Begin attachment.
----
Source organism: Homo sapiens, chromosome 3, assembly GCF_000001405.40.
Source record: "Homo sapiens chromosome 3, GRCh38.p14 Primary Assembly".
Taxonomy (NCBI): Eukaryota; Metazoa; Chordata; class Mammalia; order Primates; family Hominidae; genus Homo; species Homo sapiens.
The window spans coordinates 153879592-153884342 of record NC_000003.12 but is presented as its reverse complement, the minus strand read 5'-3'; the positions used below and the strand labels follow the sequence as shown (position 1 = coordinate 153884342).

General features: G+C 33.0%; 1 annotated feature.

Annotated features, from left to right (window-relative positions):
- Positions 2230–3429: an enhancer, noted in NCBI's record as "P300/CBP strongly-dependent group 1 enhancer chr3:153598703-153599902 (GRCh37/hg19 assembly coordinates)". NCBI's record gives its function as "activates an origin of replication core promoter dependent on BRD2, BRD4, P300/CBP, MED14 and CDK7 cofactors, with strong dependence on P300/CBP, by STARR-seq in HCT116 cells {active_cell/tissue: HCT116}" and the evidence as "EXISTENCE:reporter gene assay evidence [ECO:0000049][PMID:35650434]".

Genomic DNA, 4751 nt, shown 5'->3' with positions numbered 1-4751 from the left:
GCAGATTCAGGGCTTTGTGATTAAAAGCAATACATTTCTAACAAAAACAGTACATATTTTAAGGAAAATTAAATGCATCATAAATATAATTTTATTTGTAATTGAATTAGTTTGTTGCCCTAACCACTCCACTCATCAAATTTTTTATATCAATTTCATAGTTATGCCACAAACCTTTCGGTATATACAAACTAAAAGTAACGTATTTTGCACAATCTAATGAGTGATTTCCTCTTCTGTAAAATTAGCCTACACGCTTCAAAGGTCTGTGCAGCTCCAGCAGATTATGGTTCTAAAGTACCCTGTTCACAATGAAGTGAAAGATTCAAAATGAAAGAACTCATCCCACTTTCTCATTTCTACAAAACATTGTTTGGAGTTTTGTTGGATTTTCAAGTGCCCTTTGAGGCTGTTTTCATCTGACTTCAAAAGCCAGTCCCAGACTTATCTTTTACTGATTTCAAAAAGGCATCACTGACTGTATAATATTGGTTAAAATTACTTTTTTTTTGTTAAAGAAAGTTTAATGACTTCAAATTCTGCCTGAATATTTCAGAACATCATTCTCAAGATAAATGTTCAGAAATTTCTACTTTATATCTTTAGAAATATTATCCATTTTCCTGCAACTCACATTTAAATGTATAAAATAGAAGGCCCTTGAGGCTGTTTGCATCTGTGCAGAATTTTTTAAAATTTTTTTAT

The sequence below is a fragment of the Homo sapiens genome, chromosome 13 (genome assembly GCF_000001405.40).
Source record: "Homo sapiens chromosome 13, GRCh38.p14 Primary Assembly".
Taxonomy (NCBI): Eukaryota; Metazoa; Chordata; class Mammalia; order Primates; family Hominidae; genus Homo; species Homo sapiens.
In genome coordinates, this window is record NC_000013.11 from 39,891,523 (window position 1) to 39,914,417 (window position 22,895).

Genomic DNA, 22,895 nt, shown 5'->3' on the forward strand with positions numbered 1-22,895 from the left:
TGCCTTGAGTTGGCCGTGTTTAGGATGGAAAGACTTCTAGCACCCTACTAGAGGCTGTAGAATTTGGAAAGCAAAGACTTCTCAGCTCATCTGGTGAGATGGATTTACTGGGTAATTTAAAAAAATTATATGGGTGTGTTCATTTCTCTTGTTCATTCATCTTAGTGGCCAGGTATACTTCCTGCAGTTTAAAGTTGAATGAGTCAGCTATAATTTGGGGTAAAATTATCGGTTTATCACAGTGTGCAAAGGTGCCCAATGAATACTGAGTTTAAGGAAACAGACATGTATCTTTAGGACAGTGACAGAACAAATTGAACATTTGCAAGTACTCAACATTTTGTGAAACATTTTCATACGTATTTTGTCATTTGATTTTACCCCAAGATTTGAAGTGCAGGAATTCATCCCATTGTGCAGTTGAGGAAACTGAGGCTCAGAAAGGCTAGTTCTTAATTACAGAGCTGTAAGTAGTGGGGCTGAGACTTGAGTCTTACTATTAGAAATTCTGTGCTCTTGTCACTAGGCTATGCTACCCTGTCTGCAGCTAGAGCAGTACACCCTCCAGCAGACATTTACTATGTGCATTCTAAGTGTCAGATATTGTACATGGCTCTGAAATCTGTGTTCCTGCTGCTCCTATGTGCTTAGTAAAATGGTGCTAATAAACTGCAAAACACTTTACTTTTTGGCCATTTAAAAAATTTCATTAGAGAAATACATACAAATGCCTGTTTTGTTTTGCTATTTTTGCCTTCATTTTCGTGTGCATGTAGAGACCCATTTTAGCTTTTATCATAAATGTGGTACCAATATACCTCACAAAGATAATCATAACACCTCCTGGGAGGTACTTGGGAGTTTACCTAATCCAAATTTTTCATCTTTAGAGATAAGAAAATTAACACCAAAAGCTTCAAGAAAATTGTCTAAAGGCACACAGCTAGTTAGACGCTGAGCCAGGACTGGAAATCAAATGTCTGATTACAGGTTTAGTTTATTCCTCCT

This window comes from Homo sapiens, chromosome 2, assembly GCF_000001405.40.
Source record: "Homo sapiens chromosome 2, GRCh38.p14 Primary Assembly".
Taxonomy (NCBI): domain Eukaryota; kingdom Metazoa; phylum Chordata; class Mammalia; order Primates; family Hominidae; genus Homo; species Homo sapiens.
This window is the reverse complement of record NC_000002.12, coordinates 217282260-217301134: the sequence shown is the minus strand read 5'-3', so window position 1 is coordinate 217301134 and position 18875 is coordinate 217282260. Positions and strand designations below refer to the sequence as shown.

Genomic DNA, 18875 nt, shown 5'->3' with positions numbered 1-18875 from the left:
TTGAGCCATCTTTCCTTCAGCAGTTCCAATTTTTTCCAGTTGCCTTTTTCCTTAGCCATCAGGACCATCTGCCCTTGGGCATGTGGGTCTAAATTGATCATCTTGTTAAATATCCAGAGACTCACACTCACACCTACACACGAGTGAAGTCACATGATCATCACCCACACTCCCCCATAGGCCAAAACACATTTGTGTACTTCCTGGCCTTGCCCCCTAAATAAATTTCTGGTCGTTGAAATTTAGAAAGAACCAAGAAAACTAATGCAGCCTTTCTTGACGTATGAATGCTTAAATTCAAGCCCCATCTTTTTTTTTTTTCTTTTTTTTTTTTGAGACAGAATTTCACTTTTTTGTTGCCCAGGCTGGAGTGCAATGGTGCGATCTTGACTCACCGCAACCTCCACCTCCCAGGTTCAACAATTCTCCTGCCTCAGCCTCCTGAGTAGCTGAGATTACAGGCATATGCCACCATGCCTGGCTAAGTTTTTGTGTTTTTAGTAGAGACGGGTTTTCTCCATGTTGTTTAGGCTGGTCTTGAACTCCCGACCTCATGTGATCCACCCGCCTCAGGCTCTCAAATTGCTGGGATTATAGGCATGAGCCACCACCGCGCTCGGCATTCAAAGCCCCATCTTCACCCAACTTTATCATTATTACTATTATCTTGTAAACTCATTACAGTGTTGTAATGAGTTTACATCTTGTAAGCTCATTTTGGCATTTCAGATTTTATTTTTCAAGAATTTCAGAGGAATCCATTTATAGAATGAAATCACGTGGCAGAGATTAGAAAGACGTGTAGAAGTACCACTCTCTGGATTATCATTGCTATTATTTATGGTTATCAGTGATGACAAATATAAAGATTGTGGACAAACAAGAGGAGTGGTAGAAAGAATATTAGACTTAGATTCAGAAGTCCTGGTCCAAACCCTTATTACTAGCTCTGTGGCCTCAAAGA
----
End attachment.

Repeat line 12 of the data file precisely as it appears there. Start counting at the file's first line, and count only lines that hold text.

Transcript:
Taxonomy (NCBI): Eukaryota; Metazoa; Chordata; class Mammalia; order Primates; family Hominidae; genus Homo; species Homo sapiens.